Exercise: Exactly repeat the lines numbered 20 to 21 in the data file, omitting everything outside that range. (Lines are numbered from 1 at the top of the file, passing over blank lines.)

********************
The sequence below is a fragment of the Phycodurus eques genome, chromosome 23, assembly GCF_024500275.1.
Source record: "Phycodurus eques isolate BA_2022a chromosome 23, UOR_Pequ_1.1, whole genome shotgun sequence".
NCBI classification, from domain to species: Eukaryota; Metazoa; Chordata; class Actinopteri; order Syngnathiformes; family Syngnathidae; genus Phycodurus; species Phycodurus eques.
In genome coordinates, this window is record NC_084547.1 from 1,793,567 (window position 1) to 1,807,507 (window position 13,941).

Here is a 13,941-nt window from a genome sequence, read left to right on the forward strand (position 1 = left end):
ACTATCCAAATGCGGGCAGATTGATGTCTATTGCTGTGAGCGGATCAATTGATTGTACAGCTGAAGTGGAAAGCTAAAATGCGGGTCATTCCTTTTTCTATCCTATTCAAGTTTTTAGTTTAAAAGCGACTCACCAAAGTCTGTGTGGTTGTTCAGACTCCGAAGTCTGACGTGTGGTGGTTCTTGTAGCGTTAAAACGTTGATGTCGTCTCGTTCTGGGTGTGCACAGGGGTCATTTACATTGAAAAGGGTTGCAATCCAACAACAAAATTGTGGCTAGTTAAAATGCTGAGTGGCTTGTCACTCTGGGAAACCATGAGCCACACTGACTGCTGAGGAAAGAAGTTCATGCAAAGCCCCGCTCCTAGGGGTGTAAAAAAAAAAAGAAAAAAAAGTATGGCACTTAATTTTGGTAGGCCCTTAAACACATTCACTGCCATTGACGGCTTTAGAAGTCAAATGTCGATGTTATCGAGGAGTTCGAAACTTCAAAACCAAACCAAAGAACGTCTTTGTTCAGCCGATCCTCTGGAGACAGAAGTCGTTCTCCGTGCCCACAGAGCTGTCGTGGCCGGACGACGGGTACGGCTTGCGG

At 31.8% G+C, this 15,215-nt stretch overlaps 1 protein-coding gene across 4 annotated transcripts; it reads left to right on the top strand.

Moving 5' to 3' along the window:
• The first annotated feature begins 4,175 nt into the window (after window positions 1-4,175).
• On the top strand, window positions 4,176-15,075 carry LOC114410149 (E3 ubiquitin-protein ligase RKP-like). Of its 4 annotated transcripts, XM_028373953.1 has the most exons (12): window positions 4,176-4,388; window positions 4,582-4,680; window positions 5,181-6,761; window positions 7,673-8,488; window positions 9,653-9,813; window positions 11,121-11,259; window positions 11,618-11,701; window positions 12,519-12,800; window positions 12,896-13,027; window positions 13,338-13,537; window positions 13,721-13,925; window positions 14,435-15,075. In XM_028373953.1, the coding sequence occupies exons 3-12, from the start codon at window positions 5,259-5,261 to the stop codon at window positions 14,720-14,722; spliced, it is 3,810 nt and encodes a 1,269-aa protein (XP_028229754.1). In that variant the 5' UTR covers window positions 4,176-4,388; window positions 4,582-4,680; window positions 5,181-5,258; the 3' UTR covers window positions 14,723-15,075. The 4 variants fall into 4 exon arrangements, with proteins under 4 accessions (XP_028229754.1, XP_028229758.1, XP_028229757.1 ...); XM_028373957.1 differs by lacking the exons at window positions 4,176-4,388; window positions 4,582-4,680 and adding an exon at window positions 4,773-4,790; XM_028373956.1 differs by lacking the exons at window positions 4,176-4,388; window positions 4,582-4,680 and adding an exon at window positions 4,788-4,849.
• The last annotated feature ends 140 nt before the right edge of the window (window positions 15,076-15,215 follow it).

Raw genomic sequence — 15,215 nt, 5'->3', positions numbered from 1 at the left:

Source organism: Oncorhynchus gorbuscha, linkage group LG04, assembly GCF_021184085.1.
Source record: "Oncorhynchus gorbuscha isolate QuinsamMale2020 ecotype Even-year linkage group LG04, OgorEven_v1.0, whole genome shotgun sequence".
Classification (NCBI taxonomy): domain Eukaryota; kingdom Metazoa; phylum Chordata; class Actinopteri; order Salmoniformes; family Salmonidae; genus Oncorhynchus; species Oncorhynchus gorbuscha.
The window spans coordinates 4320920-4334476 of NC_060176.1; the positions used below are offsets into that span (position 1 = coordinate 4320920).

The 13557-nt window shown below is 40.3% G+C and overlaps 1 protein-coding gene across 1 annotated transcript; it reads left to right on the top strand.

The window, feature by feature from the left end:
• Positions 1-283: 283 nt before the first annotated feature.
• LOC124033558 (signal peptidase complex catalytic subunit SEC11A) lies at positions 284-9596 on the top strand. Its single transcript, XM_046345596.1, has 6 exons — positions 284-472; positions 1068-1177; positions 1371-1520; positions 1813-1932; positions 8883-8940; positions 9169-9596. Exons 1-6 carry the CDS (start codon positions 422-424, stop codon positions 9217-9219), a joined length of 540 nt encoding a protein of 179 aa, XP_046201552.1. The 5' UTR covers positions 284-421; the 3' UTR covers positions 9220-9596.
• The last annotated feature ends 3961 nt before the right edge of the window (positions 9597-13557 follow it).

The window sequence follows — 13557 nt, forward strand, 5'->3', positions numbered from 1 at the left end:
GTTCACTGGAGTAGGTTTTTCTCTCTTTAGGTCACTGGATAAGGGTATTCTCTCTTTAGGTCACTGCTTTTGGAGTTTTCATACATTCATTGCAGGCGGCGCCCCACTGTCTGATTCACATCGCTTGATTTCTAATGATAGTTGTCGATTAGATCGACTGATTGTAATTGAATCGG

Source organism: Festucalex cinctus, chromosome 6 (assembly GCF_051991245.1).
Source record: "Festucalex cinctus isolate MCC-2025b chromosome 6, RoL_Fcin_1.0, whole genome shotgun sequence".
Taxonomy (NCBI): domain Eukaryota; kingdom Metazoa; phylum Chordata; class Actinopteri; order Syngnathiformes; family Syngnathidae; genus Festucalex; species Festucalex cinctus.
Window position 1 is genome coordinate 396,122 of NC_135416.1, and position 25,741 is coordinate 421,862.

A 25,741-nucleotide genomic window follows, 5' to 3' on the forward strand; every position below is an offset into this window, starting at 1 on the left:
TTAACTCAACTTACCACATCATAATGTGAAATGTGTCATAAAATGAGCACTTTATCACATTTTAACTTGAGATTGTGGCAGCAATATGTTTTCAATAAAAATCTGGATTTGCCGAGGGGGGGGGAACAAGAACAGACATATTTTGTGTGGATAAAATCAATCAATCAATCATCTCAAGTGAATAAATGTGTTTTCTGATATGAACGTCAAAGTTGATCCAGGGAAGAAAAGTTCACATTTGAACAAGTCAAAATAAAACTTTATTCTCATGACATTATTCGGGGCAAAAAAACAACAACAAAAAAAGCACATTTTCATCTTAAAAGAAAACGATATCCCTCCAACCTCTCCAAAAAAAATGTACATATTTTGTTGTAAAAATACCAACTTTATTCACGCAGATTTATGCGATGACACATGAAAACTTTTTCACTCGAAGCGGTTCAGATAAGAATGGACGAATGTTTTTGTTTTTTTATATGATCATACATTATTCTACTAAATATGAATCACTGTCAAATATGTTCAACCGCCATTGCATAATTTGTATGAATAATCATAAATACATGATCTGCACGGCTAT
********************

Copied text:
• LOC124033558 (signal peptidase complex catalytic subunit SEC11A) lies at positions 284-9596 on the top strand. Its single transcript, XM_046345596.1, has 6 exons — positions 284-472; positions 1068-1177; positions 1371-1520; positions 1813-1932; positions 8883-8940; positions 9169-9596. Exons 1-6 carry the CDS (start codon positions 422-424, stop codon positions 9217-9219), a joined length of 540 nt encoding a protein of 179 aa, XP_046201552.1. The 5' UTR covers positions 284-421; the 3' UTR covers positions 9220-9596.
• The last annotated feature ends 3961 nt before the right edge of the window (positions 9597-13557 follow it).